Dear friends. The Gospel this weekend begins with the question of how many of us will be saved. In times past that many of our older parishioners will remember, there was a great fear that we might not be saved - by committing mortal sin we might lose the eternal happiness of heaven and end up in the fires of hell. Nowadays, we rarely hear of hell or of God’s judgment in homilies, despite the fact that Jesus frequently mentions them. We seem to have gone from one extreme to another in a short space of time – from always hearing about God’s judgment to never hearing of it at all.
The downside of this latter extreme is that human responsibility doesn’t seem to really matter. How we behave and if we sin or not is irrelevant for we will all end up in heaven anyway. This is a flawed assumption that floats around many a funeral that we attend in modern times. We don’t assume the deceased person is with God in heaven. We hope they are.
In the Gospel today, Jesus clarifies this issue of salvation. Make no mistake, it is the most important of issue of all. To bask in the love and presence of God for all eternity is truly heaven but to lose that possibility is truly hell and is the greatest tragedy of all. We are on our way to either destination by how we live right now. Notice in the Gospel how Jesus does not directly answer the question of how many will be saved but urges us to ‘try our best to enter by the narrow door’. With these words, Jesus teaches us to be faithful to him and the Gospel, to walk the narrow path that he has marked out for us. He warns us not to go with the great crowd but to embrace a life that is distinctly Christian – a way of life that requires us to make daily choices - to reject some things in order to accept others; a way of life that involves discipline, sacrifice and focus.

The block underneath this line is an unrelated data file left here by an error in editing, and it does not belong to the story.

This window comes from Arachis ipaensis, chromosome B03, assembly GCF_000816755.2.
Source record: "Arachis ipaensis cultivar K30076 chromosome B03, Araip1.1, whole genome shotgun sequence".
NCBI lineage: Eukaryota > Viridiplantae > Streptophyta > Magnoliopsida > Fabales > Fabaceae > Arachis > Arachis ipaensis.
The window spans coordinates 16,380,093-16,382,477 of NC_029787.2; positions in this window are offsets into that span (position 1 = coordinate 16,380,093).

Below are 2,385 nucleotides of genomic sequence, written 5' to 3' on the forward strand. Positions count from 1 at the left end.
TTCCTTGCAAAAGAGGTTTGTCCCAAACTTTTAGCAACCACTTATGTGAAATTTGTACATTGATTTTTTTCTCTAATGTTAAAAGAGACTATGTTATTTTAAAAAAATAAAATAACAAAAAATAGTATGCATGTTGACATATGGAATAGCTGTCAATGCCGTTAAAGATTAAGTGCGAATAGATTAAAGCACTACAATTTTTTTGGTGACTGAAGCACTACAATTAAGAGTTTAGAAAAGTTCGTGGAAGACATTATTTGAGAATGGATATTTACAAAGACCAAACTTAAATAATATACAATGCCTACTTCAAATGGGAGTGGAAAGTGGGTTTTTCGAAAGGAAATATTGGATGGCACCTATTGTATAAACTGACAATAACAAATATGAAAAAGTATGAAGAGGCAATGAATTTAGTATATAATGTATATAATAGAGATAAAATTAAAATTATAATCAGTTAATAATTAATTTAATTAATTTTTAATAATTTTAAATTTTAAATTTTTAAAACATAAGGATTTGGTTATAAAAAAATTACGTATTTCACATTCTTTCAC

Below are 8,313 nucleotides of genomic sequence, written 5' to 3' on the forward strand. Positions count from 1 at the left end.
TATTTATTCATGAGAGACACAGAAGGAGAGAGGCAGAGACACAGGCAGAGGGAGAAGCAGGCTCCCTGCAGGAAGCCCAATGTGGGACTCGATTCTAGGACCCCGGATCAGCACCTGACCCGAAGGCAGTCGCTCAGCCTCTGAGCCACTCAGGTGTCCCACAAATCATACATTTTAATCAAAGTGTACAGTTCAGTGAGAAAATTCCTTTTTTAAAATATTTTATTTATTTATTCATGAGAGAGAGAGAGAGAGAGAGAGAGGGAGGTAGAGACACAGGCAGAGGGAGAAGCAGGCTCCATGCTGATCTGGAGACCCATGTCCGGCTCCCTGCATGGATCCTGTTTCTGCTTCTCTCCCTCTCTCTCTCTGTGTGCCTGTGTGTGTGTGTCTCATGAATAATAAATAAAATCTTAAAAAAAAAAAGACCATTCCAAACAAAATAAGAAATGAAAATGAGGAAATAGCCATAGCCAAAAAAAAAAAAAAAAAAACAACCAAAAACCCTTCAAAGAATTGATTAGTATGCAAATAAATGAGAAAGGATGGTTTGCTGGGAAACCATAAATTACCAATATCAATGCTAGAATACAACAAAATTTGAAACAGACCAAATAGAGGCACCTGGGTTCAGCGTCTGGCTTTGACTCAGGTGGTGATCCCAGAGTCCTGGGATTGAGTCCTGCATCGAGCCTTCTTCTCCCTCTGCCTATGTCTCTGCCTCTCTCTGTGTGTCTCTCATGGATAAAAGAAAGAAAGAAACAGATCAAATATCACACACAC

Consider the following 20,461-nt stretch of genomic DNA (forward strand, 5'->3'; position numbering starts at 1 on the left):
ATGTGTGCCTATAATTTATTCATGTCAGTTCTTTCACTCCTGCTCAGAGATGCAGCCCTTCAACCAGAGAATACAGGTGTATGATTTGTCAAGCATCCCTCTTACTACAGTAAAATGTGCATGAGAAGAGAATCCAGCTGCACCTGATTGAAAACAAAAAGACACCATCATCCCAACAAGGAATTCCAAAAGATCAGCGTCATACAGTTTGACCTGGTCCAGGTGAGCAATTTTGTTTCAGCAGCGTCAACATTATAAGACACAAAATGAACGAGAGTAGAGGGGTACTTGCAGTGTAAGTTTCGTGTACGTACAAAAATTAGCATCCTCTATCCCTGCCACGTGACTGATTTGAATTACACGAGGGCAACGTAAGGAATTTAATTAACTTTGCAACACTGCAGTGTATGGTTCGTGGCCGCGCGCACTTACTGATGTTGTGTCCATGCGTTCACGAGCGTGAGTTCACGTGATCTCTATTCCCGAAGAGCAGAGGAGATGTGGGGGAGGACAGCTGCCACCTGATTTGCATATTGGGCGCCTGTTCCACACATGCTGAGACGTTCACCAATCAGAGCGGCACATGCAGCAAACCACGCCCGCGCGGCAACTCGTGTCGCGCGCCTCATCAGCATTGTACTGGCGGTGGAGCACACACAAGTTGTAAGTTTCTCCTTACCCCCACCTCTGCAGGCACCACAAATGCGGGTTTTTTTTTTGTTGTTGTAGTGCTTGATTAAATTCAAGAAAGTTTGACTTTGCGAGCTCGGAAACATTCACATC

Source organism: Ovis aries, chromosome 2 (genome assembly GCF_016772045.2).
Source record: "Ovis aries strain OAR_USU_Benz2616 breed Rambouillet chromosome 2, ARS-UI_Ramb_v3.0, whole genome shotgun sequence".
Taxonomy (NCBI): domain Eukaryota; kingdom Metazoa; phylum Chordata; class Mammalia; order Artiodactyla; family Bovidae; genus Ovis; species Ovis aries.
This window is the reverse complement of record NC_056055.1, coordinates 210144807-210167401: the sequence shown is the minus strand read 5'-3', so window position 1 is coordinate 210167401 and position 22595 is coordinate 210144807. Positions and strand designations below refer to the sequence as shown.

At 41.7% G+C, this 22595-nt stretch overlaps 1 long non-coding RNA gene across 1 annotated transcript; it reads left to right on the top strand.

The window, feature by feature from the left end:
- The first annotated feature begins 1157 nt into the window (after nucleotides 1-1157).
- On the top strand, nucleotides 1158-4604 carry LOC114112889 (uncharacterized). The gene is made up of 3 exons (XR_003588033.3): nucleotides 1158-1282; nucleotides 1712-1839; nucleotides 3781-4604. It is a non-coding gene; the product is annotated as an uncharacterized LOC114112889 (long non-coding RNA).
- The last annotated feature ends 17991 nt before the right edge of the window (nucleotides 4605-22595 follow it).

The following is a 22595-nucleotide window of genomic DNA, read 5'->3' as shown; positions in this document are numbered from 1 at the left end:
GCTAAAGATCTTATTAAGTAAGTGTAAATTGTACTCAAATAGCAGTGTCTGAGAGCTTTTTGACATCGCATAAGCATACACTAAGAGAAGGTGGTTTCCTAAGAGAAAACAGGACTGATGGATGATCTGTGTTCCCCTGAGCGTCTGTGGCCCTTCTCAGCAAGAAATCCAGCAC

The second reading today speaks about God who trains those he loves to build them up and make them stronger. Also in the Gospel, Jesus asks to try, to strive and to reach for something of infinite value. Just as being a successful athlete requires commitment and training, so being a Christian requires a daily investment of choice, time, desire and commitment. In an age of cultural Catholicism, we are called to join the increasing number of those who want to be and strive to be intentional disciples of Jesus Christ.
At the end of my life will I be saved? We don’t know for sure but it is something we all hope for, pray for and live for. It depends on God of course but it also depends on us. God cannot save us without us wanting to be saved. From today’s Gospel, being a baptised Christian is no guarantee. Jesus even suggests that many who were not people of faith will be admitted to paradise. What matters is whether or not we consciously choose him in a way that gives our lives a shape and form that resembled his own life of humility, service and love.